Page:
This is a very classic great American novel in that it’s about someone who starts small and unhappy, becomes big and more unhappy, then returns to being small while being a little bit happier, but then a final twist (the dreamlike lynching sequence that happens as the no-longer superstar journalist sleeps deep in a backwater with his nice new girlfriend and their nice new baby) implies that even this brief respite is undeserved and potentially unmaintainable.

It engages with internet culture, with cancel culture (before it was called that, back then we called them pile-ons ([insert old man yells at cloud meme], then a more contemporary meme about how old people use old memes)) and with the hypocrisies and moral failings of a fundamentally racist state. It’s about partying and travelling and fucking and being free, too, and though there is of course a moralistic edge as novels like this have had for as long as they’ve been written, the moralistic edge doesn’t equate to the half-arsed, hypocritical and puritanical conclusions of your The Beautiful and the Damned, of your The Sun Also Rises, of your [white] American Psycho, i.e. that ever having a good time is an unforgivable thing to do. Getting wasted and getting laid doesn’t make you evil. What’s evil is maintaining, benefiting from and acquiescing to fundamentally inequitable social hierarchies.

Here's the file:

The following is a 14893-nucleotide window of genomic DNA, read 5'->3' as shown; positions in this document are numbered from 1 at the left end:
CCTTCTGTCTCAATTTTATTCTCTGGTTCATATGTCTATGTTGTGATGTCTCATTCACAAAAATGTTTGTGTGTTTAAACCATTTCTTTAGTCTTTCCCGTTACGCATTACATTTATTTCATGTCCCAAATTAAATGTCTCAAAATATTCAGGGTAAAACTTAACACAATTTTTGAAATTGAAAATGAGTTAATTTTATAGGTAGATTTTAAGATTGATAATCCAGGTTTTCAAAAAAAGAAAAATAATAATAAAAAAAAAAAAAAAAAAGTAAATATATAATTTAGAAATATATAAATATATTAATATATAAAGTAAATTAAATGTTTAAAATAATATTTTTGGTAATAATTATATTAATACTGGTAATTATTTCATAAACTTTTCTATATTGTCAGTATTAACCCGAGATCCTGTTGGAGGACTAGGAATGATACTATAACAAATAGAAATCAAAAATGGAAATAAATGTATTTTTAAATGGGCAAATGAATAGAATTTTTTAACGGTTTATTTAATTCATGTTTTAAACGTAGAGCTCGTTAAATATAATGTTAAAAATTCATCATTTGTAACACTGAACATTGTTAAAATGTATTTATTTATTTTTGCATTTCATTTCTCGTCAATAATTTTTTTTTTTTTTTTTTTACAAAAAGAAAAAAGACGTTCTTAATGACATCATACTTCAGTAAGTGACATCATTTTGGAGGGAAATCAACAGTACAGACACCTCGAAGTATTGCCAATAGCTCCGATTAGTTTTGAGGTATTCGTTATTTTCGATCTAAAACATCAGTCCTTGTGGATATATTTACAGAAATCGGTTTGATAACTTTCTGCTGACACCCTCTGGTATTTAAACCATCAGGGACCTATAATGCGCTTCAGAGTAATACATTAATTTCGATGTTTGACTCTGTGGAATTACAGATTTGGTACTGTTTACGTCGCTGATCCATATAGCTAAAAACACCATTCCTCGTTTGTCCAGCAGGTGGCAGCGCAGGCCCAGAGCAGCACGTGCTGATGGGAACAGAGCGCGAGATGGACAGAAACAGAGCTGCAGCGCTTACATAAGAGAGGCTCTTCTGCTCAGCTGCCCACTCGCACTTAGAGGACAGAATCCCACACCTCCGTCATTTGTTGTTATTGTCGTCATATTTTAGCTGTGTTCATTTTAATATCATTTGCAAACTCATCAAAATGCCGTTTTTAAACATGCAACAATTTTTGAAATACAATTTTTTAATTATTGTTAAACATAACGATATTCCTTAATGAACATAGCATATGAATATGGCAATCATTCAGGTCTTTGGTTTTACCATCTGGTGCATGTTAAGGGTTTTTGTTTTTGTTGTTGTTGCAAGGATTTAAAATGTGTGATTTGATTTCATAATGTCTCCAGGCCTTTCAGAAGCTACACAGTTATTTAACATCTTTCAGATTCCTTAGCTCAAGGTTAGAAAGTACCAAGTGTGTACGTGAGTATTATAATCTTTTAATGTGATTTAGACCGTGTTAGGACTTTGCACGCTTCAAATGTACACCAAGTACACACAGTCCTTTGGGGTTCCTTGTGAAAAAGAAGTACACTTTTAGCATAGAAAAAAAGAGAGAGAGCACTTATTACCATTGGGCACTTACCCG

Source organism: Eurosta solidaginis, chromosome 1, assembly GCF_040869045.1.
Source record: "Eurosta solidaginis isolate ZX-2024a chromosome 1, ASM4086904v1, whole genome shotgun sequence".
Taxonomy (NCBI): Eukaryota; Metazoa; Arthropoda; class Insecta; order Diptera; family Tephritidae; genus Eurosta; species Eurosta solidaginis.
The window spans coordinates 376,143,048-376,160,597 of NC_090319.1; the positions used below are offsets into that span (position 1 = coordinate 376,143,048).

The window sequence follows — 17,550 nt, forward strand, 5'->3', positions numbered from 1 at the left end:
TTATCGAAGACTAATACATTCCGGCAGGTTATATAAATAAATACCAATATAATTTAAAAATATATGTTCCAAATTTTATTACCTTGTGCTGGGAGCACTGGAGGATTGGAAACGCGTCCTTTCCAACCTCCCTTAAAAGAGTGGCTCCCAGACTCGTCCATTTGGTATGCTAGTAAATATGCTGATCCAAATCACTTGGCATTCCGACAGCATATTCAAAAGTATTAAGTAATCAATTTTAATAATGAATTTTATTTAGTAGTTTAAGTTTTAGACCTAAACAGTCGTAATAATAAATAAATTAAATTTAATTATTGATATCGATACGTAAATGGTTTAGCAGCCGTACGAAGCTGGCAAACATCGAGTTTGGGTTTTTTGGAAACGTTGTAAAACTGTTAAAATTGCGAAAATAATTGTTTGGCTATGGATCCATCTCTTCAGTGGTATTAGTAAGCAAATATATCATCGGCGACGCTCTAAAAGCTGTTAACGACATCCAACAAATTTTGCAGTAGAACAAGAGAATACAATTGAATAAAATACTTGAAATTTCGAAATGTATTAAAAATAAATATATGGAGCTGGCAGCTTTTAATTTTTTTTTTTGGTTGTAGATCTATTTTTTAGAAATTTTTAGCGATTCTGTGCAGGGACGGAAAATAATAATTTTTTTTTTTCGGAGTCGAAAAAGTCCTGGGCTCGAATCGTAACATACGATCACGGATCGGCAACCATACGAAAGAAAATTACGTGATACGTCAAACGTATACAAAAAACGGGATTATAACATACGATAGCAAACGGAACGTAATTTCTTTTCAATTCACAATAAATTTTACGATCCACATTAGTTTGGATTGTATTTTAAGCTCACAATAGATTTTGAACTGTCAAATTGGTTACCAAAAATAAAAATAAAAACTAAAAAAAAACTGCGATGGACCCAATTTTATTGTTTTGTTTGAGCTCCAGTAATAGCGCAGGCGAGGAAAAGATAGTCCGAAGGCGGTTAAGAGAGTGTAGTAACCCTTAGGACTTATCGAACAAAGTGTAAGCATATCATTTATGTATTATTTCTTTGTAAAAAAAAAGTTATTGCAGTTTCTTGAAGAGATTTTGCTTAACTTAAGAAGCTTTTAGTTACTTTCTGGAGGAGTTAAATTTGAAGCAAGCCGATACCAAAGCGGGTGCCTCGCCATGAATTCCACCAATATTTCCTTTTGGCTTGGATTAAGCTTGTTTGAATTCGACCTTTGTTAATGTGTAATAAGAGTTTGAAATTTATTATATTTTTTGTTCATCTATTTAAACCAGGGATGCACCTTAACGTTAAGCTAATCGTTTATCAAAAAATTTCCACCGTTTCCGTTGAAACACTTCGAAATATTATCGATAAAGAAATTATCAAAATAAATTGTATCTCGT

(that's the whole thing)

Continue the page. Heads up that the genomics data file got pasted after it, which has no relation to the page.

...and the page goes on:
Black American Psycho is a good novel. Maybe not a great novel, but definitely readable, engaging, articulate (enough) and kinda funny.

Pairs excellently with Orange wine and a Danish Pad Thai. is 10 years old! Celebrate by sharing this post – or others – with friends (if you have any), family (if you have any), lovers (which I presume you have because this website isn’t for children), or by donating to the site via the below link so that I can maybe take a day off work some time and enjoy being alive for a few hours.

2 comments on “Black American Psycho by Ernest Baker

  1. Pingback: The Ipcress File by Lee Deighton – Triumph Of The Now

  2. Pingback: Writin’ Dirty: An Anthology by Byron Crawford – Triumph Of The Now